According to a PLOS ONE research article, since the outbreak in the first quarter of 2020 most governments have been operated in an “emergency mode”. Academics, analysists and media send warning signs at the beginning of the pandemic about risks such as authoritarian power grabs, speeding up surveillance and other "temporary" measures that will eventually outlast the pandemic. Despite the fact that some political actors were indeed ready to exploit crises to change policies or institutions, effective and agile, coordinated, consultative and collaborative approaches among government and nongovernment actors have taken the spotlight. However, public participation in COVID-19 policymaking - using citizen advice in value-laden health policy decisions - has been notably absent. Even routine forms of obtaining public input requiring minimal effort from public officials were most of the time hardly deployed. In most countries there were no efforts of citizen involvement in COVID-19 policymaking. The article further demonstrates that countries such as Scotland, Belgium or Estonia - amongs others - had their fair share in involving citizens in policymaking in general and crisis policymaking in particular.
This point is further elevated by Orkun Saka, visiting fellow in the European Institute, who conducted extensive research on the impact of epidemics on young people’s confidence in those in power and produced thought-provoking results showing that public trust is vital if governments are to effectively lead. Once lost, that trust is hard to win back and cannot be disputed that pandemic opened a gap between authorities and electorates.
At the height of the pandemic different sectors of the community have expressed views through opinion articles, commentary and literature reviews on how the South African government boldly managed the pandemic despite setbacks such as allegations of corruption on PPEs; accolades continued to pour in. One is tempted to implore that the same vigour we have seen during this time be carried out with the same determination. It’s an undisputed fact that the pandemic has exposed long-standing structural weaknesses that have progressively worsened since the global financial crisis of 2008–09 and the World Bank in its reports chronologically details this dilemma.
According to the World Bank’s South Africa Economic Updates - South Africa’s weak recovery is putting pressure on the fiscus. For the first time ever, public debt is now at almost 80 percent of GDP and under the current trajectory debt levels will not stabilise before 2026. However, the current global recovery is helping South Africa, especially the strong rebound in China and the United States - two of its key trading partners. As other emerging markets are recovering faster, South Africa’s economy could have benefited more in 2021 if integration with the rest of the world was stronger.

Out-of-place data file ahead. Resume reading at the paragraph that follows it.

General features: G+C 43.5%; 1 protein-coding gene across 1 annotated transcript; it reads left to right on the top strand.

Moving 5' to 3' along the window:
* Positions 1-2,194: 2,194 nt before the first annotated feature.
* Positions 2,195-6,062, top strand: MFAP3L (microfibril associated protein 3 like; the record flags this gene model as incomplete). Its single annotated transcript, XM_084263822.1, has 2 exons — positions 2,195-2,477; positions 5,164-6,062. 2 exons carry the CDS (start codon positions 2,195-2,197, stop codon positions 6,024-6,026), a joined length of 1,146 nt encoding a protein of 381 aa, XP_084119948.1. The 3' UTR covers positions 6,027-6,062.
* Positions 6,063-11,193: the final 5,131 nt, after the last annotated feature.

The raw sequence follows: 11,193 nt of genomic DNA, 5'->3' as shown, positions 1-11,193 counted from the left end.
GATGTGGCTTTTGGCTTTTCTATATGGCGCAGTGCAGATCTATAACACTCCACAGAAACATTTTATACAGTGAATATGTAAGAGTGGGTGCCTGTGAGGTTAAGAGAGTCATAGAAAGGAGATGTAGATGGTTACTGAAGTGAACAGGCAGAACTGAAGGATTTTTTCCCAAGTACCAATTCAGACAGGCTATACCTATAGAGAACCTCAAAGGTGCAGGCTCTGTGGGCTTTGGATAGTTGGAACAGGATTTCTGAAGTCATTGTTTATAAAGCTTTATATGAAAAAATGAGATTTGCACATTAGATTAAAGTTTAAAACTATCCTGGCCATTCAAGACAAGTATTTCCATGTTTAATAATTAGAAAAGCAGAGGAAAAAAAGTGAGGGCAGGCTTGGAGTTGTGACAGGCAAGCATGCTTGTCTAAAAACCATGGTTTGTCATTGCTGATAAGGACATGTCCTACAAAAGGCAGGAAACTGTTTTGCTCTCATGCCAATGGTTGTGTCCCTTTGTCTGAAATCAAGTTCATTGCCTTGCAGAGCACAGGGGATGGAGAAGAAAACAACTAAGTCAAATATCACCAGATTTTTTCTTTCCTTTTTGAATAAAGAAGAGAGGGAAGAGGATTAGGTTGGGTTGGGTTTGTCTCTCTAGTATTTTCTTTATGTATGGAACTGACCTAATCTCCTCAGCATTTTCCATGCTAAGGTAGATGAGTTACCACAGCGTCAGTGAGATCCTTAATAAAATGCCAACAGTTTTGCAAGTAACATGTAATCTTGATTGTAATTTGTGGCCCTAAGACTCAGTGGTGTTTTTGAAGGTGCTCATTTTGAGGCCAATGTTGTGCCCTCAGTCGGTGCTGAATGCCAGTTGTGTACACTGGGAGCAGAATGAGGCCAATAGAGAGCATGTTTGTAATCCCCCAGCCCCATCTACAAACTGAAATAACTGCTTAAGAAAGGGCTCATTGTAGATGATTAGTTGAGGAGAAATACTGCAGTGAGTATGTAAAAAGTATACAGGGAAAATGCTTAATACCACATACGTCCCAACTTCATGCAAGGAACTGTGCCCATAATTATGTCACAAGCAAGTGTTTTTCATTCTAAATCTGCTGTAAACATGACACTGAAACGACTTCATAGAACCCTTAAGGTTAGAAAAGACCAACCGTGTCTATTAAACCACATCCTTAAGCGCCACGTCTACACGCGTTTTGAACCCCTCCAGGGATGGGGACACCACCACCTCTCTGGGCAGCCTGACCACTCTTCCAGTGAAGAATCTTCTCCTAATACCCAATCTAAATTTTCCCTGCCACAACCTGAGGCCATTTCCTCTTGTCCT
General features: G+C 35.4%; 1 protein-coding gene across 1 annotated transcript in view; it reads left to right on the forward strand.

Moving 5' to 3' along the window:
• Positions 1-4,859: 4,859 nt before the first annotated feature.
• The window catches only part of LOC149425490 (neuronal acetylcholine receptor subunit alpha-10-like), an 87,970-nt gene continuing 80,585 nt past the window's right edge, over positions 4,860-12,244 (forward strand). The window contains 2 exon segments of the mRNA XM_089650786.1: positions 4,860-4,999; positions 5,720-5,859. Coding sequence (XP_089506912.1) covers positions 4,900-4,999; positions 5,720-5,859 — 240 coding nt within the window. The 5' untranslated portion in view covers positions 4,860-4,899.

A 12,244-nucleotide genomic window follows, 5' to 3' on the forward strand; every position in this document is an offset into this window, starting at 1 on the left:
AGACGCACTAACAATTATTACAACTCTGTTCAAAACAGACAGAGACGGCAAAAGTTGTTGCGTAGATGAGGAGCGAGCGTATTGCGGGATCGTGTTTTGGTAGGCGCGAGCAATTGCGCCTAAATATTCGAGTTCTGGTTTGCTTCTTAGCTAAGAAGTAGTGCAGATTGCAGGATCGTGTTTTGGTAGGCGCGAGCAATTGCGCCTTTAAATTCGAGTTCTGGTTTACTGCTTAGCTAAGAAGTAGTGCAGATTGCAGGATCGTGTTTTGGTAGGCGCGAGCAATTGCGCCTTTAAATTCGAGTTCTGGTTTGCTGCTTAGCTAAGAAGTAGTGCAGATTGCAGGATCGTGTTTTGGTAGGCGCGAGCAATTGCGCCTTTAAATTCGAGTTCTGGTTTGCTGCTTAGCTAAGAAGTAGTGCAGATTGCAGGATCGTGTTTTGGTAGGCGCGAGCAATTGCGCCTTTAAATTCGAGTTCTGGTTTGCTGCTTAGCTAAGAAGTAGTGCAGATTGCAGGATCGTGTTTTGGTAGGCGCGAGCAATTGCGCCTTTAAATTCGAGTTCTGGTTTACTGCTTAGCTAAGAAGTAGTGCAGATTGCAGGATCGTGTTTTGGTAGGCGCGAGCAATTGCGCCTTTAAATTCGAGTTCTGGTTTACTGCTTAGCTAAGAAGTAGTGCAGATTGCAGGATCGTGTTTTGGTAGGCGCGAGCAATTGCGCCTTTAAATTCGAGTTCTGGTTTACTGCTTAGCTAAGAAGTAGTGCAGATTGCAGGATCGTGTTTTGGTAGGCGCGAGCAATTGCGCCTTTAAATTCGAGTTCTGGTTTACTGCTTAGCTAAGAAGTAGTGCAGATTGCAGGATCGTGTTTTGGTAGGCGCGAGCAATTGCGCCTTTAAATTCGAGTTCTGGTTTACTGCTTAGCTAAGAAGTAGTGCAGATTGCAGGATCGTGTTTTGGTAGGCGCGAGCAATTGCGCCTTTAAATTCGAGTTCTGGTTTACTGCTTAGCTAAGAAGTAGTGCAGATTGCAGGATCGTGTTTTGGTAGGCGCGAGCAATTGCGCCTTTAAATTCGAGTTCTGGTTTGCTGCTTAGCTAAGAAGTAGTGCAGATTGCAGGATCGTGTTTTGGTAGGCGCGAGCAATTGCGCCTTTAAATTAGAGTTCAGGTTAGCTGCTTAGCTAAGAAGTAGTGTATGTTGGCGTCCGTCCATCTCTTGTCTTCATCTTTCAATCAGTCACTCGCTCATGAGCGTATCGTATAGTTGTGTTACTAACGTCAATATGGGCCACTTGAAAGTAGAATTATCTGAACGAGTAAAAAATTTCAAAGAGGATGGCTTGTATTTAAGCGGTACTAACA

Deloitte Center for Government Insights executive director William D Eggers says governments aren’t going to be returning to business as usual. “The window of opportunity is open right now, and leaders can make sure the recovery leads to a brighter future.”
The process of “a new normal” is forcing the state to capitalise in making needed changes including reviewing policies in order to provide public service differently and improve service delivery.
In order to inject life salient concepts such as public participation, post-COVID-19 feedback is an important means by which government should react to the plight of citizens. Accountability notes that the effectiveness of government towards its citizens is determined largely by the quality of the feedback mechanisms. In honouring and respecting the “voice of the electorates”, the government cannot delay to tangibly respond after having been presented by constrictions on the matters raised at the re-energised izimbizo to be attended in a meaningful way such as actual delivery of services rather than incomprehensible verbosity.
Qondile Khedama is a communications practitioner, social commentator and writer. He writes in his personal capacity.